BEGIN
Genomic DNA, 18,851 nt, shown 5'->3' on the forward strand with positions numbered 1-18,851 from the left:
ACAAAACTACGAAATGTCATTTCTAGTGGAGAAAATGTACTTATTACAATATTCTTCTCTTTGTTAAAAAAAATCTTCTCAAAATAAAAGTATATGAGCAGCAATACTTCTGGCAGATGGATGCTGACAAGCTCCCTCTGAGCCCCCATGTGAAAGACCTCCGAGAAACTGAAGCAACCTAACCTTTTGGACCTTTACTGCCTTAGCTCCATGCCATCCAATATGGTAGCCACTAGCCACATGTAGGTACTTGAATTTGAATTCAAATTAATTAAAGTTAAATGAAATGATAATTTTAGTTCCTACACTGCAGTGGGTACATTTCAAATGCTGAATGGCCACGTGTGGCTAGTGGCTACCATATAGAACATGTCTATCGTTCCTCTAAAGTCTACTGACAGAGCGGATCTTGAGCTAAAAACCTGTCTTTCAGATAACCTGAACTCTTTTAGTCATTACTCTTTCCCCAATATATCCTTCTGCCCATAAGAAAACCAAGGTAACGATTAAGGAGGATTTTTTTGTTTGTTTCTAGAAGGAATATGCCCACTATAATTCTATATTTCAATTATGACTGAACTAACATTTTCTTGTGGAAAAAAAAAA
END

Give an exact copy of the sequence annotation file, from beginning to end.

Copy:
Genomic DNA, 18,851 nt, shown 5'->3' on the forward strand with positions numbered 1-18,851 from the left:
ACAAAACTACGAAATGTCATTTCTAGTGGAGAAAATGTACTTATTACAATATTCTTCTCTTTGTTAAAAAAAATCTTCTCAAAATAAAAGTATATGAGCAGCAATACTTCTGGCAGATGGATGCTGACAAGCTCCCTCTGAGCCCCCATGTGAAAGACCTCCGAGAAACTGAAGCAACCTAACCTTTTGGACCTTTACTGCCTTAGCTCCATGCCATCCAATATGGTAGCCACTAGCCACATGTAGGTACTTGAATTTGAATTCAAATTAATTAAAGTTAAATGAAATGATAATTTTAGTTCCTACACTGCAGTGGGTACATTTCAAATGCTGAATGGCCACGTGTGGCTAGTGGCTACCATATAGAACATGTCTATCGTTCCTCTAAAGTCTACTGACAGAGCGGATCTTGAGCTAAAAACCTGTCTTTCAGATAACCTGAACTCTTTTAGTCATTACTCTTTCCCCAATATATCCTTCTGCCCATAAGAAAACCAAGGTAACGATTAAGGAGGATTTTTTTGTTTGTTTCTAGAAGGAATATGCCCACTATAATTCTATATTTCAATTATGACTGAACTAACATTTTCTTGTGGAAAAAAAAAA